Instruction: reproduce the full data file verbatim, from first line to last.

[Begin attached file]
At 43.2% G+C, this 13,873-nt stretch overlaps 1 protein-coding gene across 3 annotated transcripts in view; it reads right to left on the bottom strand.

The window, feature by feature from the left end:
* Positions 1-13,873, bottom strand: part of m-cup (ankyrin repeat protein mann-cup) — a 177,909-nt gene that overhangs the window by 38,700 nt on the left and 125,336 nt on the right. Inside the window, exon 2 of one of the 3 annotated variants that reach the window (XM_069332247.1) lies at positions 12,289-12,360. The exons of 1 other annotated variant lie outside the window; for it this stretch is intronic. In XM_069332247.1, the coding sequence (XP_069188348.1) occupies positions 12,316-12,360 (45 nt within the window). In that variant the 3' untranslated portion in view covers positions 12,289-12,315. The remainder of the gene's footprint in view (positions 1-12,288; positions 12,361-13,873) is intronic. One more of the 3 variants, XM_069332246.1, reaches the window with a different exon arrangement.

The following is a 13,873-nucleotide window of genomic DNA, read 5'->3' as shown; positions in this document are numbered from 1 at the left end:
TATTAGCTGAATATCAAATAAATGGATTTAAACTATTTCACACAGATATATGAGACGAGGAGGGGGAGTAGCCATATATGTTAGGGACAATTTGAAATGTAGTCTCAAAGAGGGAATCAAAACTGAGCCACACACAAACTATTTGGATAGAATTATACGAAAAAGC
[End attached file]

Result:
At 43.2% G+C, this 13,873-nt stretch overlaps 1 protein-coding gene across 3 annotated transcripts in view; it reads right to left on the bottom strand.

The window, feature by feature from the left end:
* Positions 1-13,873, bottom strand: part of m-cup (ankyrin repeat protein mann-cup) — a 177,909-nt gene that overhangs the window by 38,700 nt on the left and 125,336 nt on the right. Inside the window, exon 2 of one of the 3 annotated variants that reach the window (XM_069332247.1) lies at positions 12,289-12,360. The exons of 1 other annotated variant lie outside the window; for it this stretch is intronic. In XM_069332247.1, the coding sequence (XP_069188348.1) occupies positions 12,316-12,360 (45 nt within the window). In that variant the 3' untranslated portion in view covers positions 12,289-12,315. The remainder of the gene's footprint in view (positions 1-12,288; positions 12,361-13,873) is intronic. One more of the 3 variants, XM_069332246.1, reaches the window with a different exon arrangement.

The following is a 13,873-nucleotide window of genomic DNA, read 5'->3' as shown; positions in this document are numbered from 1 at the left end:
TATTAGCTGAATATCAAATAAATGGATTTAAACTATTTCACACAGATATATGAGACGAGGAGGGGGAGTAGCCATATATGTTAGGGACAATTTGAAATGTAGTCTCAAAGAGGGAATCAAAACTGAGCCACACACAAACTATTTGGATAGAATTATACGAAAAAGC